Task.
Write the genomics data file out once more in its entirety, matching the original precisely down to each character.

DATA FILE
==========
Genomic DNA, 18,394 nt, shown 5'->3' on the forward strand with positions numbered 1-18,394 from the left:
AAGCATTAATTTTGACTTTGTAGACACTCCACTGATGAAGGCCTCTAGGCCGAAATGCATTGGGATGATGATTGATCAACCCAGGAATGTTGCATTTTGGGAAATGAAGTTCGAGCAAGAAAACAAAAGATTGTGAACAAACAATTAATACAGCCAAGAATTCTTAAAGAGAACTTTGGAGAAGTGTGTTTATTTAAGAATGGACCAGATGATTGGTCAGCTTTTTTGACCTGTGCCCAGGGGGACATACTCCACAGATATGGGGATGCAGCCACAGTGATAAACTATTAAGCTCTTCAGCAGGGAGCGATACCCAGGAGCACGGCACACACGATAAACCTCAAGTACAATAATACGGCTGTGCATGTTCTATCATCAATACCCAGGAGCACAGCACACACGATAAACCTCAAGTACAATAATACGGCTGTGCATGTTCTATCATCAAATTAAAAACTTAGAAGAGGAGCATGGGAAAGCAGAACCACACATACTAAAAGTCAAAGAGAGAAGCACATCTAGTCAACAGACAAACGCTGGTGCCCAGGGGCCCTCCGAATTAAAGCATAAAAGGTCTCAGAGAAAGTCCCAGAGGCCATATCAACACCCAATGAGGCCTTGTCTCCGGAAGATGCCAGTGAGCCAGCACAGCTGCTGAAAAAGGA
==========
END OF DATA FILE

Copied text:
Genomic DNA, 18,394 nt, shown 5'->3' on the forward strand with positions numbered 1-18,394 from the left:
AAGCATTAATTTTGACTTTGTAGACACTCCACTGATGAAGGCCTCTAGGCCGAAATGCATTGGGATGATGATTGATCAACCCAGGAATGTTGCATTTTGGGAAATGAAGTTCGAGCAAGAAAACAAAAGATTGTGAACAAACAATTAATACAGCCAAGAATTCTTAAAGAGAACTTTGGAGAAGTGTGTTTATTTAAGAATGGACCAGATGATTGGTCAGCTTTTTTGACCTGTGCCCAGGGGGACATACTCCACAGATATGGGGATGCAGCCACAGTGATAAACTATTAAGCTCTTCAGCAGGGAGCGATACCCAGGAGCACGGCACACACGATAAACCTCAAGTACAATAATACGGCTGTGCATGTTCTATCATCAATACCCAGGAGCACAGCACACACGATAAACCTCAAGTACAATAATACGGCTGTGCATGTTCTATCATCAAATTAAAAACTTAGAAGAGGAGCATGGGAAAGCAGAACCACACATACTAAAAGTCAAAGAGAGAAGCACATCTAGTCAACAGACAAACGCTGGTGCCCAGGGGCCCTCCGAATTAAAGCATAAAAGGTCTCAGAGAAAGTCCCAGAGGCCATATCAACACCCAATGAGGCCTTGTCTCCGGAAGATGCCAGTGAGCCAGCACAGCTGCTGAAAAAGGA